It was arguably worse at the other end, where Miami built up some of their early lead by picking on Maxey throughout the first half. The Sixers continue to hand the Heat some fairly easy switches, and he is just drawing dead if he has to try to stop someone with Jimmy Butler's size and athleticism from scoring inside the arc. As we move deeper into his career, the stakes are going to be higher for him — once you're counted as a high-level guy and get the contract to match, issues on either end of the floor are cared about a whole lot more.

• It was probably fair to expect a comedown for Harden after he lit up the Heat in a sensational Game 4 performance, but I thought he was the lone Sixers starter to drape himself in some glory in the first half. While the rest of his buddies were tossing up bricks and frankly going through the motions, he was the guy whose engagement level matched the moment on both ends — in fact, I think Harden has been locked in by his standards on defense, helping at appropriate times and keeping his head up to try to be there for his running mates.

He was also the only consistent source of offense for Philadelphia in a game where they could not stop vomiting all over themselves. Harden had a strong night getting to and attacking in the paint, putting up some soft runners from moderate distance to pick up some easy ones in the first half. At this point in the series, he clearly knows who he wants to try to attack if he can get a switch or a good early matchup, and he's not taking all that long to size those guys up and make his move.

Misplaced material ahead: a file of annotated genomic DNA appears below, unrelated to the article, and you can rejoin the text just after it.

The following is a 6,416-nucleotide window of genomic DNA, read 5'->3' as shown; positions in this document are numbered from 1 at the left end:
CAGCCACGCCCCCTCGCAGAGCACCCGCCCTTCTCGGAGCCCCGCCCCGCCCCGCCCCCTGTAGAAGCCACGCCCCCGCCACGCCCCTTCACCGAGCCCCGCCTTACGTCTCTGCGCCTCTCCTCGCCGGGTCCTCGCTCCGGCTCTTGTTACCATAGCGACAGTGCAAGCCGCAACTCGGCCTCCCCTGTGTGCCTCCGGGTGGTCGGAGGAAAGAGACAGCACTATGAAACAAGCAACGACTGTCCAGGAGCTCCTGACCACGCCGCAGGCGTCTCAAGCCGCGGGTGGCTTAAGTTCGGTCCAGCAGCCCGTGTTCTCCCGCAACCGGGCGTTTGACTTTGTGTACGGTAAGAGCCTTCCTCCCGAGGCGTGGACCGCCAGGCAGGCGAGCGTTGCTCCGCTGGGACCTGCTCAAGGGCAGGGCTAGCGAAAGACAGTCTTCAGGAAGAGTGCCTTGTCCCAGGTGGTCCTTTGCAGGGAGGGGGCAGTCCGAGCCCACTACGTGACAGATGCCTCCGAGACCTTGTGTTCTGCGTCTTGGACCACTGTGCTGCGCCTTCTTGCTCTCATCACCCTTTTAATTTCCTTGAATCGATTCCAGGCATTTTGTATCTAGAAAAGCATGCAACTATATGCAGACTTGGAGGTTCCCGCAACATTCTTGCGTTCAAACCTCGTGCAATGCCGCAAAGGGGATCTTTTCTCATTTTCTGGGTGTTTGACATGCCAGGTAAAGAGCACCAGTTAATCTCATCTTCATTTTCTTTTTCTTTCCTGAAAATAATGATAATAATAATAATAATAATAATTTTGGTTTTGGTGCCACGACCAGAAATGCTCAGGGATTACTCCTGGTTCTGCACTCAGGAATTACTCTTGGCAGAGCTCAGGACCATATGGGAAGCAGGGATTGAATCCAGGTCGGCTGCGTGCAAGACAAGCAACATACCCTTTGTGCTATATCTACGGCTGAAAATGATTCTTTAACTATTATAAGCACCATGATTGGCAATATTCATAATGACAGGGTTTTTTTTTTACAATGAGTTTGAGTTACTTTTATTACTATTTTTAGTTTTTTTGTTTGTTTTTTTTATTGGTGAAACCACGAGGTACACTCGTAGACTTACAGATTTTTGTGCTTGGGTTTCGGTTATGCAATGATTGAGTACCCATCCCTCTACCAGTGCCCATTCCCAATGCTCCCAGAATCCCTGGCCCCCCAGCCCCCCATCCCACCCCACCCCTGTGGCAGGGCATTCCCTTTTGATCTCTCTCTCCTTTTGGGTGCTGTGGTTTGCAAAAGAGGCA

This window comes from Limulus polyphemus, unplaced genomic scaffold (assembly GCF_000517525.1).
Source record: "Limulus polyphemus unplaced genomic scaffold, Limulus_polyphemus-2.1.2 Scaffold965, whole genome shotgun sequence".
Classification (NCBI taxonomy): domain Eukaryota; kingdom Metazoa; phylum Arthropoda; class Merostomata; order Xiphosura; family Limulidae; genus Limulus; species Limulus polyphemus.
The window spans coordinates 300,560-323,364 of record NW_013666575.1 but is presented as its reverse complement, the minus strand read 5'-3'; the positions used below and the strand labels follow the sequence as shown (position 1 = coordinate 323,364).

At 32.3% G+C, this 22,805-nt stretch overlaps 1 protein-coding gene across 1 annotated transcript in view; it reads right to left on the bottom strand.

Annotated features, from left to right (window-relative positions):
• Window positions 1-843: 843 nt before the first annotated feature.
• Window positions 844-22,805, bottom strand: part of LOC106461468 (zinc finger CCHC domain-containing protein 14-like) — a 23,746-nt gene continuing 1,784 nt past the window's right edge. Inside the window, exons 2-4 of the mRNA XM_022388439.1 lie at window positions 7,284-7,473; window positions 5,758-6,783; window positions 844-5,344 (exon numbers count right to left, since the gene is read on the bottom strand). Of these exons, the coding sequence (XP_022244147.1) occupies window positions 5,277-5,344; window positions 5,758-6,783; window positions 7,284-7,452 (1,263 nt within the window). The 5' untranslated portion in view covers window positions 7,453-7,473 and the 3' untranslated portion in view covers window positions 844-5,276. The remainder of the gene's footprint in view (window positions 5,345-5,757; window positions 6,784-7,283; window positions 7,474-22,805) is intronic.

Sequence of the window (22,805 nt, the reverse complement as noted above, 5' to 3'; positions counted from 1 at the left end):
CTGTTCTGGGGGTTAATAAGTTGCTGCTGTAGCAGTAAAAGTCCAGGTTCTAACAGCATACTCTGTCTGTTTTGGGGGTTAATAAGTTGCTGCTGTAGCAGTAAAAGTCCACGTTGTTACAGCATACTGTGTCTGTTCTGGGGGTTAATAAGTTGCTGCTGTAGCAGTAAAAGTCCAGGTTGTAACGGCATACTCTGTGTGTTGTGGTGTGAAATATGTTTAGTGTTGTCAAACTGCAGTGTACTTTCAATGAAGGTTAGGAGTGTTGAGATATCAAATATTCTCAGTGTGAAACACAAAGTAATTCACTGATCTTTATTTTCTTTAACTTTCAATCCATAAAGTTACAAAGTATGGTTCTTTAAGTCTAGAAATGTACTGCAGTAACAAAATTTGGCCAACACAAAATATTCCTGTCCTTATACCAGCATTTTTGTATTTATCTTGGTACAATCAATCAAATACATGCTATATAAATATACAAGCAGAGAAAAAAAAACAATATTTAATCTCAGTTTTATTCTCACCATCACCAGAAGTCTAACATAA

Unfortunately, the second half also happened, and Harden did this:

Not going to get it done.

• What is the point of playing Georges Niang if he can't make threes? I'll answer the rhetorical myself — there isn't one. He does not offer value in this series if shots are not going down for him.

What is the point of playing Matisse Thybulle if he has no defensive impact? I'll answer the rhetorical myself — there isn't one. He does not offer value if he can't create turnovers or slow down opposing perimeter players.

What is the po—alright, you get what I'm saying here. Their depth is bad, and the "most trusted" depth options are only marginally better/more trustworthy. Easy to blame the coach for playing certain guys, but this is not a roster overflowing with talent.